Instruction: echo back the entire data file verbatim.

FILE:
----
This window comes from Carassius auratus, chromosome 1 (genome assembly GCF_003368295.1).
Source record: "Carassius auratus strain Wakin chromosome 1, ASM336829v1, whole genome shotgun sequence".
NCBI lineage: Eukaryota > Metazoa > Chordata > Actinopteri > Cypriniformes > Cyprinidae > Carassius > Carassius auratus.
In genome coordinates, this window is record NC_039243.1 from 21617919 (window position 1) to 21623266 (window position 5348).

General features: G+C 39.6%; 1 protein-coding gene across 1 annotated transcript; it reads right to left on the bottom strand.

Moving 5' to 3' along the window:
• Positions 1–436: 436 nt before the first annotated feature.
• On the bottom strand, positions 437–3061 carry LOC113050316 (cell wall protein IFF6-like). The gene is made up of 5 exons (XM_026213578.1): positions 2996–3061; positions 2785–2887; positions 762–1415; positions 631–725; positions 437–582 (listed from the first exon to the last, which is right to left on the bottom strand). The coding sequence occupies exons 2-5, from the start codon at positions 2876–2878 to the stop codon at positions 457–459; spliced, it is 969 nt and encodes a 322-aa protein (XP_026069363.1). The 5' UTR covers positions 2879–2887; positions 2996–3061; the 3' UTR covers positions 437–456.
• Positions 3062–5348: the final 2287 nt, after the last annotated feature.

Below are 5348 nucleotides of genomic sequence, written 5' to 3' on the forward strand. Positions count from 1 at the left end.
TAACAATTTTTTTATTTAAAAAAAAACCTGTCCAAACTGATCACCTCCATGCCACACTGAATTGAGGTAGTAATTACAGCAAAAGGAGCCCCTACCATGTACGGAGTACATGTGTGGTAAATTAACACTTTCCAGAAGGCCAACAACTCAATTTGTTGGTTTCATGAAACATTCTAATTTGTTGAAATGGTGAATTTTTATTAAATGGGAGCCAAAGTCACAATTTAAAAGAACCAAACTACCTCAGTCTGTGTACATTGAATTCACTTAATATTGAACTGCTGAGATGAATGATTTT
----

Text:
This window comes from Carassius auratus, chromosome 1 (genome assembly GCF_003368295.1).
Source record: "Carassius auratus strain Wakin chromosome 1, ASM336829v1, whole genome shotgun sequence".
NCBI lineage: Eukaryota > Metazoa > Chordata > Actinopteri > Cypriniformes > Cyprinidae > Carassius > Carassius auratus.
In genome coordinates, this window is record NC_039243.1 from 21617919 (window position 1) to 21623266 (window position 5348).

General features: G+C 39.6%; 1 protein-coding gene across 1 annotated transcript; it reads right to left on the bottom strand.

Moving 5' to 3' along the window:
• Positions 1–436: 436 nt before the first annotated feature.
• On the bottom strand, positions 437–3061 carry LOC113050316 (cell wall protein IFF6-like). The gene is made up of 5 exons (XM_026213578.1): positions 2996–3061; positions 2785–2887; positions 762–1415; positions 631–725; positions 437–582 (listed from the first exon to the last, which is right to left on the bottom strand). The coding sequence occupies exons 2-5, from the start codon at positions 2876–2878 to the stop codon at positions 457–459; spliced, it is 969 nt and encodes a 322-aa protein (XP_026069363.1). The 5' UTR covers positions 2879–2887; positions 2996–3061; the 3' UTR covers positions 437–456.
• Positions 3062–5348: the final 2287 nt, after the last annotated feature.

Below are 5348 nucleotides of genomic sequence, written 5' to 3' on the forward strand. Positions count from 1 at the left end.
TAACAATTTTTTTATTTAAAAAAAAACCTGTCCAAACTGATCACCTCCATGCCACACTGAATTGAGGTAGTAATTACAGCAAAAGGAGCCCCTACCATGTACGGAGTACATGTGTGGTAAATTAACACTTTCCAGAAGGCCAACAACTCAATTTGTTGGTTTCATGAAACATTCTAATTTGTTGAAATGGTGAATTTTTATTAAATGGGAGCCAAAGTCACAATTTAAAAGAACCAAACTACCTCAGTCTGTGTACATTGAATTCACTTAATATTGAACTGCTGAGATGAATGATTTT